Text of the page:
There are a lot of books about how grief works, and they all talk about there are different stages and you progress through them. And maybe some people do actually progress through them. I don’t.
In two weeks, it will be one year since we found Brian in the bathroom. I’ve gone through all sorts of feelings, and to be honest, right now, I’m approaching the anniversary kind of dispassionately. I suspect it’s numbness, rather than acceptance, and according to many of the “experts,” I should be past this stage. It may be overload. The last two years have been so jarring, so out of what I expected from my life, that I don’t know if the wound is actually healing or if it’s just settled into a quiet phase, husbanding its pain for just the right time to burst forth with another explosion of acid and tears. I suspect the latter, because I can still feel a heaviness within me.
I suspect I always will.
But I can’t live within the past, yearning after what might have been. I can’t. I watch others I love do that, and it hurts just as much as the loss of Brian and Mom does. Time is a river, and no moment lasts forever, and if you try to make it stop, it resists. And it breaks. And your world breaks, in horrible ways. Photographs are an illusion that you can stop time, freeze it forever, but you really can’t, and all the photographs do is drag you back into memories. And that can be good, but it’s not healthy to live there forever. Time was meant to move, a sinuous, winding path that we walk down until our steps falter, and then….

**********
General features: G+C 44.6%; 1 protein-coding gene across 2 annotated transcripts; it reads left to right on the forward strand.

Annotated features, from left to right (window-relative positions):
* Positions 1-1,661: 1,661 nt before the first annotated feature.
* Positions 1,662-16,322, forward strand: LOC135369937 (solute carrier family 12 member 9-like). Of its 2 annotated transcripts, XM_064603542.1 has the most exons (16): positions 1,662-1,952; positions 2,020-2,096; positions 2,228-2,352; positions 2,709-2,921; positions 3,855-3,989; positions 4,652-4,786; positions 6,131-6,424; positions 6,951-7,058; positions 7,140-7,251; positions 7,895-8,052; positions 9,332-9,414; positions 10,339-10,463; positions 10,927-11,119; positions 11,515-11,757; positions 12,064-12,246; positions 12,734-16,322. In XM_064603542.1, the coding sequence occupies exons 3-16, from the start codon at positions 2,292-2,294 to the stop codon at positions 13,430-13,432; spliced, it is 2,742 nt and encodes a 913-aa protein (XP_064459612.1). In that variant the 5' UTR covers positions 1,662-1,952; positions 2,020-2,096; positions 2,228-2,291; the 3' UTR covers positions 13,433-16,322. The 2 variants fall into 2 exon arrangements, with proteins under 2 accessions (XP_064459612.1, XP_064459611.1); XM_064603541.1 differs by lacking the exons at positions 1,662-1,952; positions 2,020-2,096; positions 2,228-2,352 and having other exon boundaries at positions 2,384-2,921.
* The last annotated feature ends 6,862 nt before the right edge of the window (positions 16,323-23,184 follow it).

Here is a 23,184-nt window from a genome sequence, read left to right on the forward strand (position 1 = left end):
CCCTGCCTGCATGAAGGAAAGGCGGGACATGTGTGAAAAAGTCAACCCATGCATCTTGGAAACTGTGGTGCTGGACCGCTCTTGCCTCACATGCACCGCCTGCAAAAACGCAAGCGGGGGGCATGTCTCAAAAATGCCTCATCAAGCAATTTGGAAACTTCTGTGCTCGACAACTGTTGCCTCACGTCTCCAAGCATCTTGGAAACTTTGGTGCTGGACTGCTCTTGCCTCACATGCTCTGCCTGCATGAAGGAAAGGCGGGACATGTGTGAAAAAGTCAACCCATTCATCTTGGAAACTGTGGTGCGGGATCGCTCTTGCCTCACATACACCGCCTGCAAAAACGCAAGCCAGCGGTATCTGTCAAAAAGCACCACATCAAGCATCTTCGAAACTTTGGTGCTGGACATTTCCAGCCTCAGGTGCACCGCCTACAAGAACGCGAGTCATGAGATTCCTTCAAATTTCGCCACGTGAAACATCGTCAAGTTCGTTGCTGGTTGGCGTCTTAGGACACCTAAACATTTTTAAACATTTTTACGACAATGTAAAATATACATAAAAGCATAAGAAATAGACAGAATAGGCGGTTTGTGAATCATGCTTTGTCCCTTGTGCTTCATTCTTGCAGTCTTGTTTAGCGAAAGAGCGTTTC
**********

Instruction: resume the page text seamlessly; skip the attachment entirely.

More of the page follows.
I don’t know. Maybe we drop to another path, and start again. Perhaps we get a time of rest first, or perhaps it just all ends. I really don’t know, and I don’t think anyone else does either. I guess we’ll all find out in the end.
So what am I doing? I’m still on Whole30 (day 11 today, despite everything), and I’m sewing – my first cross-stitch project in over a year, if I remember correctly. I’m working on crocheting for Birka largesse as well. I’m writing. I’m starting my proofreading again.
I’m trying to live.
And that, in the end, is all any of us can do. Grief isn’t a straight-forward process: it’s a path of its own, and it doubles back, veers to side to side, heads off in directions that only seem possible once you start moving. It brings you to places you thought you’d lost, places you wish you had lost, and sometimes, it seems to be standing still, even though you know you have to keep moving. It’s a fog that surrounds you, lifting sometimes just enough to remind you that somewhere, there’s a sun that could warm you, but you have pull your cloak tightly around you, re-light the lantern that the wind blew out, and push forward through the clammy dankness. There’s nothing else to do.
- (personal/writing/advent) Deep thoughts
- (advent) December 11